One of the accreditation requirements for certification boards is to ensure content validity for the examination(s) leading to the certification awarded. The certifying organization must demonstrate through recognized methodologies that the examination contents cover what people actually do in practice and the knowledge and skills required to be able to perform their work. In achieving accreditation through the standards of ANSI/ISO/IEC 17024 relating to certification of persons and the standards of the National Commission for Certifying Agencies, the Board of Certified Safety Professionals demonstrated that the contents of the examinations leading to the Certified Safety Professional (CSP) designation cover what safety professionals do in practice.

The approach used to demonstrate content validity for certification examinations is virtually identical to studies used to establish the contents of training and education programs for trades and professions. The approach is called job analysis or role delineation. The methodology outlines what people do (functions or domains and tasks or responsibilities) and the knowledge and skills required to perform each task. Completion of such studies is expensive, in part driven by the number of participants in the study. As a result, unless practice for a trade or profession changes rapidly, organizations perform such studies every few years only.

The purpose of this article is to summarize the most recent job analysis study conducted for the Certified Safety Professional and to demonstrate how to use the results to evaluate an academic curriculum that prepares people for professional safety practice.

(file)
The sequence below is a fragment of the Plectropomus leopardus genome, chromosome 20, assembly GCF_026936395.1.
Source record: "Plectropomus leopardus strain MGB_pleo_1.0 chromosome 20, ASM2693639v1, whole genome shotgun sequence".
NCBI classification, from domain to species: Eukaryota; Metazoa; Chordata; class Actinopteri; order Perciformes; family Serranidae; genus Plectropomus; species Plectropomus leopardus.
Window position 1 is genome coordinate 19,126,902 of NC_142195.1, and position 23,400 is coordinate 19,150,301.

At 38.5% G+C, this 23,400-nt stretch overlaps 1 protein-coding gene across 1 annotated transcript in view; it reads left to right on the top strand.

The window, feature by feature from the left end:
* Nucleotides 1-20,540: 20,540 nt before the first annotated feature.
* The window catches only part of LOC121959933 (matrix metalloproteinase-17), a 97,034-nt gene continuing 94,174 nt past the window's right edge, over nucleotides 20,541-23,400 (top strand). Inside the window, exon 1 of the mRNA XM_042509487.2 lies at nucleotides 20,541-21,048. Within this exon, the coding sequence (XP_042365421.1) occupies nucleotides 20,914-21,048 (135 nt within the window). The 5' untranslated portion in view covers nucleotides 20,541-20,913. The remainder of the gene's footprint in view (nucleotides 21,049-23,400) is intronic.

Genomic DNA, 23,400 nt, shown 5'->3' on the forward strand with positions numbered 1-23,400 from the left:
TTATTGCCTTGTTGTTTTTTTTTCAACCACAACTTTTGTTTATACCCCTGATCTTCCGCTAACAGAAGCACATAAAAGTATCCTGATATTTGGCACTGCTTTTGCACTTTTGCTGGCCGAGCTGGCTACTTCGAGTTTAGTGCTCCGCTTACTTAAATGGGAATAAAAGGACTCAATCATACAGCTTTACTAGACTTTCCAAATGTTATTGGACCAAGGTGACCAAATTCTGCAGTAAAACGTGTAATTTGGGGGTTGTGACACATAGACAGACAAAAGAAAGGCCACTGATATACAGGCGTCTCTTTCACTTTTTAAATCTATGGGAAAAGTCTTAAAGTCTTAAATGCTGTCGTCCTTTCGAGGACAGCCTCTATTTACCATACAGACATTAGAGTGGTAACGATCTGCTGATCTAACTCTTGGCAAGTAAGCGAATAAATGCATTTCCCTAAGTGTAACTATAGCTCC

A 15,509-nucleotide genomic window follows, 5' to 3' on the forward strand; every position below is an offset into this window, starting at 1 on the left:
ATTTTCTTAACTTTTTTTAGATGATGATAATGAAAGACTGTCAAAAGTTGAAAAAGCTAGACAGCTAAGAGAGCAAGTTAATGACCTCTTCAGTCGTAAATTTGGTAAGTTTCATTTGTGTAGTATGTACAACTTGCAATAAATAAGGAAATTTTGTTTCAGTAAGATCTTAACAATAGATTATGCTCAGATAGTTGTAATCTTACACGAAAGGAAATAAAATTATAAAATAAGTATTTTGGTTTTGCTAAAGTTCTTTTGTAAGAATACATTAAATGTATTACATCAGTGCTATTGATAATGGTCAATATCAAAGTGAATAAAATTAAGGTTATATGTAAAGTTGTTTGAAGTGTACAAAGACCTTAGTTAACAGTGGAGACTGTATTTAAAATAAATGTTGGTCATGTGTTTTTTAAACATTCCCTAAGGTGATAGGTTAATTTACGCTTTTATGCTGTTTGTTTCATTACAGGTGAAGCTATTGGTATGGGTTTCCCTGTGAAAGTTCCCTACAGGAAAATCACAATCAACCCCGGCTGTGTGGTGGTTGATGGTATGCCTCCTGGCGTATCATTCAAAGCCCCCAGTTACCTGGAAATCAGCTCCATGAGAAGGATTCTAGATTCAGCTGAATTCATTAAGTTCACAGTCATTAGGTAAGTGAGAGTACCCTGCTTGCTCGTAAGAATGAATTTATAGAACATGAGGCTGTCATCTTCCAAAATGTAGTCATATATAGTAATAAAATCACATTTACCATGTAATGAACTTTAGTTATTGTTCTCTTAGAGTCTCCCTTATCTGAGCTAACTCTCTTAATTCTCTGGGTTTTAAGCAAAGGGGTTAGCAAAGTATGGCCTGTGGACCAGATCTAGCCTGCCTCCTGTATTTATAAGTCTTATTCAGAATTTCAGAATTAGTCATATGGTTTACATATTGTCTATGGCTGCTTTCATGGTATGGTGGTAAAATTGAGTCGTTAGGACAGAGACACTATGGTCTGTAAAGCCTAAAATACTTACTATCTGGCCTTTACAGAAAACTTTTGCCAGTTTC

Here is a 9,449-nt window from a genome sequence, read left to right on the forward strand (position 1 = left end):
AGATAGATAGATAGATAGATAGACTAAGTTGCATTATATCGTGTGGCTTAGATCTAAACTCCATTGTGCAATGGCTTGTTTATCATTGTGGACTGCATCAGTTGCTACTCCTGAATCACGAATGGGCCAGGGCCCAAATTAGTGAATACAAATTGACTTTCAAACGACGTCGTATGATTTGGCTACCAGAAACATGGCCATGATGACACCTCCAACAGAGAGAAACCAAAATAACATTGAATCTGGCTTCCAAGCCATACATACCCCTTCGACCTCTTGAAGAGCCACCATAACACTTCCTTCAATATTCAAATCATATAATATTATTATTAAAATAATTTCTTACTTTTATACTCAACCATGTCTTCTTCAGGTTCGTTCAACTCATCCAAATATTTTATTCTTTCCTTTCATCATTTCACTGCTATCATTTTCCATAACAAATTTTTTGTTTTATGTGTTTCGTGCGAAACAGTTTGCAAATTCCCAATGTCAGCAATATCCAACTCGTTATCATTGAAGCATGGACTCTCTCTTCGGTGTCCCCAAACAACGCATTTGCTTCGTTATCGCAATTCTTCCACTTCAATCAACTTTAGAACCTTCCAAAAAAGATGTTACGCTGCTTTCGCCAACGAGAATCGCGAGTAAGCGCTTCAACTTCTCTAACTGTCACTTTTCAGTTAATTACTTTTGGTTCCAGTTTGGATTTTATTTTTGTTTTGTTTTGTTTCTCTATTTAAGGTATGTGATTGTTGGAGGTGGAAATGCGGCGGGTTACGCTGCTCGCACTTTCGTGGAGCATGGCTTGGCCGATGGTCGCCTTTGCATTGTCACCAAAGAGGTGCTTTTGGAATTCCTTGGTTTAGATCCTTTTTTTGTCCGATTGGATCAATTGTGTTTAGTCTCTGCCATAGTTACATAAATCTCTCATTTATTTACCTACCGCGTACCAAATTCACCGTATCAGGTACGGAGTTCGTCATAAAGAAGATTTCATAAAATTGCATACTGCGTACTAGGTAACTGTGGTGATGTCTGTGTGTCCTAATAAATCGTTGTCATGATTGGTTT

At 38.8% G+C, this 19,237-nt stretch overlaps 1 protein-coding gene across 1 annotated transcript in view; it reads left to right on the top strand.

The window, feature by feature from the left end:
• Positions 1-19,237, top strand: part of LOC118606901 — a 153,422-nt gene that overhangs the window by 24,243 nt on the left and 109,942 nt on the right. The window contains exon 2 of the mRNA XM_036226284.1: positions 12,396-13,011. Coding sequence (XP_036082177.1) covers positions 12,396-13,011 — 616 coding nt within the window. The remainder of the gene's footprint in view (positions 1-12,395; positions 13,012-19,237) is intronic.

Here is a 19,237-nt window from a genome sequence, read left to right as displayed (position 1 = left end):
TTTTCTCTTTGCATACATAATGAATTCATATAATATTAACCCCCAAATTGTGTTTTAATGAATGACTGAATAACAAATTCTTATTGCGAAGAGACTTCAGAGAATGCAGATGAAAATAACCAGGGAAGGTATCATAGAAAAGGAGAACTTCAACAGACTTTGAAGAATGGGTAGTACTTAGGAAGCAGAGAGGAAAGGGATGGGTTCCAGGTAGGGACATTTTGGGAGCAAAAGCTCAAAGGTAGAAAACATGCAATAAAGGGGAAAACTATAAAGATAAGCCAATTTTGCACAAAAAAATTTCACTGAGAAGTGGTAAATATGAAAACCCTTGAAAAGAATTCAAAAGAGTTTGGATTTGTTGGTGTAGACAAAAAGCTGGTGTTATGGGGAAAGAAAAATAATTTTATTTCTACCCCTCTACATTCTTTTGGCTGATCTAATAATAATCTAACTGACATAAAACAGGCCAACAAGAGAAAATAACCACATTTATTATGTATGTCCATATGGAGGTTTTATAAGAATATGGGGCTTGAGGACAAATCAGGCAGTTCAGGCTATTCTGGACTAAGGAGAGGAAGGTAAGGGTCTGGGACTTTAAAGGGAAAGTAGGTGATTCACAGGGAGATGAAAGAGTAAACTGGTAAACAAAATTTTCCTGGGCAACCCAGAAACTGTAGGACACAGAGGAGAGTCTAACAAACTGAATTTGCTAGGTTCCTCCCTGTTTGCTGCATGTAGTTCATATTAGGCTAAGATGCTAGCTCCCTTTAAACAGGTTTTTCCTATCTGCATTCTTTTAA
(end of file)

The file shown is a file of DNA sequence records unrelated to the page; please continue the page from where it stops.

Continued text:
Job Analysis Methodology

In 1999, the Board of Certified Safety Professionals completed its most recent study of professional safety practice. The study1 was conducted in three stages, following the currently recognized procedures used by certification and licensure boards.

The first stage involved a panel of 16 people, each from a different job setting in professional safety. The study report provides details on panel members. A facilitator led the three-day procedure. The process began by defining the major functions (also called domains) of professional safety practice. The group then defined the tasks (also called responsibilities) that make up each job function. In each step, the group reached consensus on the wording of each function and task. In the final task, the panel defined the knowledge and skills essential for each task. This resulted in 192 knowledge and 147 skill statements that define professional safety practice. Among the knowledge and skill statements, there are approximately 130 unique knowledge statements and 123 unique skill statements.

The second stage involved drafting a mail-out survey and pilot testing it. The purpose of the survey was to validate the work of the panel and to acquire ratings of each function and task on three rating scales. The purpose of the pilot study was to gain feedback on the survey content and format in order to refine the instrument and to identify any gaps in the definitions of practice. The pilot survey went to approximately 300 safety professionals in practice.

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